Life is unpredictable. You can plan for one thing, but all it takes is an unexpected event to derail your carefully laid intentions. This is especially true when it comes to retirement. You may hope to work right up until retirement age, but there is always the possibility that your work-life will end prematurely due to poor health, disability, job loss, or even to care for a spouse or other family member. An event like one of these can be detrimental to your retirement plan.
What Early Retirement Could Mean For You
Have you planned for what you would do if your employer suddenly closed their business a few years before you were hoping to retire? What if your skills are not needed by other employers in your area? You could potentially lose years of income that you were hoping to accumulate for retirement. On top of that, you would not yet be eligible for Medicare and would have to find suitable health coverage that is often quite expensive.
You might think that forced early retirement is uncommon, but surprisingly, that is not the case. The Employee Benefits Research Institute data shows that in 2015, 50% of retirees stopped working earlier than they had planned and 60% of those retirees were forced to retire early due to a hardship (1). Working fewer years than expected can also decrease your Social Security benefits during retirement.
To protect against this threat, you must plan for the unexpected. Here are some ideas to get you started.
Come Up With a Plan
Given the statistics of how many retire earlier than expected, it is prudent to come up with a plan for unforeseen circumstances. One way to do this is to plan for retirement readiness at different stages of life, with the goal of building resources to provide for a reduced but adequate standard of living. Create models for what your retirement would look like if you were to retire ten years before, five years before, and at your planned retirement age.
Your standard of living will be different in each model, but by setting your savings program up to meet graded goals, you may be motivated to save earlier and to assess what the final years of work will mean to your retirement.
Be Aware of Severance Options
Some job losses are inevitable, and in that event, employees should pay attention to severance programs and the possibility of negotiating a better deal if there is a layoff. Do not take a severance offer until you speak with someone who can help you evaluate what you have been offered.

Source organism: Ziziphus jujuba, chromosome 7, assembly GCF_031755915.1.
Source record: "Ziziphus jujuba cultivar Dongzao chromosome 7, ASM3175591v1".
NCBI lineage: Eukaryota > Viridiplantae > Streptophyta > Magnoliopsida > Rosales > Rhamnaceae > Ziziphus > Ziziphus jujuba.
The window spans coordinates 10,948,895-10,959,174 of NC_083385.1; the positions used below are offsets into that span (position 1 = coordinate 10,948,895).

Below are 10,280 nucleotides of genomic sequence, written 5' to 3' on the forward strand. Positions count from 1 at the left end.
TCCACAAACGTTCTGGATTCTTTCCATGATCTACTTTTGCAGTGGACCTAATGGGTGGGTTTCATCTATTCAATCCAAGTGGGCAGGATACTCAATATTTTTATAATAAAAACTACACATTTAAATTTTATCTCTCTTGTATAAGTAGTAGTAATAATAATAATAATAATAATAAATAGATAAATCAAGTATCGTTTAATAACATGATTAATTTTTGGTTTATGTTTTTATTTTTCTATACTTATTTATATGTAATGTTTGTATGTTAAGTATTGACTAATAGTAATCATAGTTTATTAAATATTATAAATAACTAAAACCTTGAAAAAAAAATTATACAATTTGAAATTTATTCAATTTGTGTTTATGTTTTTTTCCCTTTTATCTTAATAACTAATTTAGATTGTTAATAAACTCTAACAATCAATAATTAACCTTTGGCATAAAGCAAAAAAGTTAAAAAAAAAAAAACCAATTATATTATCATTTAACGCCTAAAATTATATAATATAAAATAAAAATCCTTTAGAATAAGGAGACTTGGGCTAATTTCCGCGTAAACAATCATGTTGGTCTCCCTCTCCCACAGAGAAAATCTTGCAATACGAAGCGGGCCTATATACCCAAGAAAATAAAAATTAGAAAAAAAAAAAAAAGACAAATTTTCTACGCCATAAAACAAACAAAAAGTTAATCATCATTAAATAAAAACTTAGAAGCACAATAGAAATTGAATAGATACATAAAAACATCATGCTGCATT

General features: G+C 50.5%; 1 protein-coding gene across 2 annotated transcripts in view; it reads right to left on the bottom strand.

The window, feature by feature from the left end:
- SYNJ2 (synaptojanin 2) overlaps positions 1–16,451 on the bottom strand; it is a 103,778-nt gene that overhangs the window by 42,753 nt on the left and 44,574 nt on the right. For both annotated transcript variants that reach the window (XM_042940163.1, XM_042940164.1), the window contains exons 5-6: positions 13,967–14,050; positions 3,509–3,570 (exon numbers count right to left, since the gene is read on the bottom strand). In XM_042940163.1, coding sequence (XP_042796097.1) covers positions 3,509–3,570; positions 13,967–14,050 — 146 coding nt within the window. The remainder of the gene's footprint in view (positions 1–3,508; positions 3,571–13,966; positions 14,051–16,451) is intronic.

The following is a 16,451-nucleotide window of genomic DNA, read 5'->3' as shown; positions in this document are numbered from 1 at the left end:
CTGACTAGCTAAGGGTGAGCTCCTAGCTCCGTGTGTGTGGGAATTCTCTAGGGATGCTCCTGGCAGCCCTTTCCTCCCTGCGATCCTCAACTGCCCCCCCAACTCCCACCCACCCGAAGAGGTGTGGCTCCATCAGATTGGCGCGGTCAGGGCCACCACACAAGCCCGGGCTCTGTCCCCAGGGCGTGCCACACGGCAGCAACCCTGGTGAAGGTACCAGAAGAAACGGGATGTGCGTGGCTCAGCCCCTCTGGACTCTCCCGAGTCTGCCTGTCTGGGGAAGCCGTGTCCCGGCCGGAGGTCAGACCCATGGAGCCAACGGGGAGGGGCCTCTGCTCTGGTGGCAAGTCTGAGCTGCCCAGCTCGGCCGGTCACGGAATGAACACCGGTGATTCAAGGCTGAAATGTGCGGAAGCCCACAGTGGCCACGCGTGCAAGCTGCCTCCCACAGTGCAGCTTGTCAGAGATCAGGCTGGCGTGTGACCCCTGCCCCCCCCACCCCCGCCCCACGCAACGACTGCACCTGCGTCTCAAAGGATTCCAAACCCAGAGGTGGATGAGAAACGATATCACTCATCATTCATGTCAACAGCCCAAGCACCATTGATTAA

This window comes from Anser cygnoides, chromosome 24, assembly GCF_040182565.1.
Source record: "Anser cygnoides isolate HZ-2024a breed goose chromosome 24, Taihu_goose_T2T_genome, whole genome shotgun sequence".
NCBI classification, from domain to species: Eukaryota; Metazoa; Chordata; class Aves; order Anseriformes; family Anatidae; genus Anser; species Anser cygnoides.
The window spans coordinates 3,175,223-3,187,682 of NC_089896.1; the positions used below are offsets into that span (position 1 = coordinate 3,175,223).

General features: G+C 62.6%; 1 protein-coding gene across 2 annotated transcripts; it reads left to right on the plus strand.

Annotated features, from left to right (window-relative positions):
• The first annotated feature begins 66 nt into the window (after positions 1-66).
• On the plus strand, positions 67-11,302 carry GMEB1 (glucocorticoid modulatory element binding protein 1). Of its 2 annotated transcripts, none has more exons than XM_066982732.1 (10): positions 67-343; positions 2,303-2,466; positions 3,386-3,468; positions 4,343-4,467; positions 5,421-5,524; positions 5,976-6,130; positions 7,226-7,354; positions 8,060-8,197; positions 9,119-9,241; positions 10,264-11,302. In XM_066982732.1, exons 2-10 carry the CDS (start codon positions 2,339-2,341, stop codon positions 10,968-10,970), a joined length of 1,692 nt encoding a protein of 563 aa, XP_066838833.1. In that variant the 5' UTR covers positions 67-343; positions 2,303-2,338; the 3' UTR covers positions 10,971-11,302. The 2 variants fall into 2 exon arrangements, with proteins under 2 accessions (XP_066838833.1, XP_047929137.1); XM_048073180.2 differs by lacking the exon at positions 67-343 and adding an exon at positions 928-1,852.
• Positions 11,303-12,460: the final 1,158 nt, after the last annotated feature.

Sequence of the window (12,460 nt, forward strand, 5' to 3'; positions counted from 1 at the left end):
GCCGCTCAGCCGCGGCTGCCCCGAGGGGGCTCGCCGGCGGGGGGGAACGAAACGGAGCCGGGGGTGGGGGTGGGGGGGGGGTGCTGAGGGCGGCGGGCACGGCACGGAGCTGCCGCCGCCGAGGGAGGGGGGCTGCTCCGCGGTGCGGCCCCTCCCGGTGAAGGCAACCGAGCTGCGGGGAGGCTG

As you age, it is crucial for you to keep your resume and your skills sharp, as well as make an effort to learn new skills. This will ensure that you remain a valuable part of your company. Stay focused on networking throughout your career so that you have professional relationships to rely on if you need them. If you happen to be laid off, your up-to-date skills and extra efforts will help you find another job.
Take Control of What You Can
Since the majority of those who were forced to retire early did so because of health reasons, take steps early on in your life to make your health a priority. Some situations are unavoidable, but in general, maintaining a healthy weight, eating right, getting the appropriate amount of sleep, and exercising regularly can be part of your retirement security plan.
Don’t turn a blind eye to the threat of an early retirement. You can set yourself up for success by taking a few simple steps to plan for the unexpected. To learn more, download our free report, 12 Keys to a Successful Retirement Strategy today. If you need help, call my office at 770.249.7424 or email me today at firstname.lastname@example.org.
(1) Employee Benefit Research Institute, and Greenwald & Associates. “2015 RCS Fact Sheet #2: Expectations About Retirement.” Employee Benefits Research Institute. 2015. Accessed August 25, 2016. https://www.ebri.org/pdf/surveys/rcs/2015/RCS15.FS-2.Expects.pdf.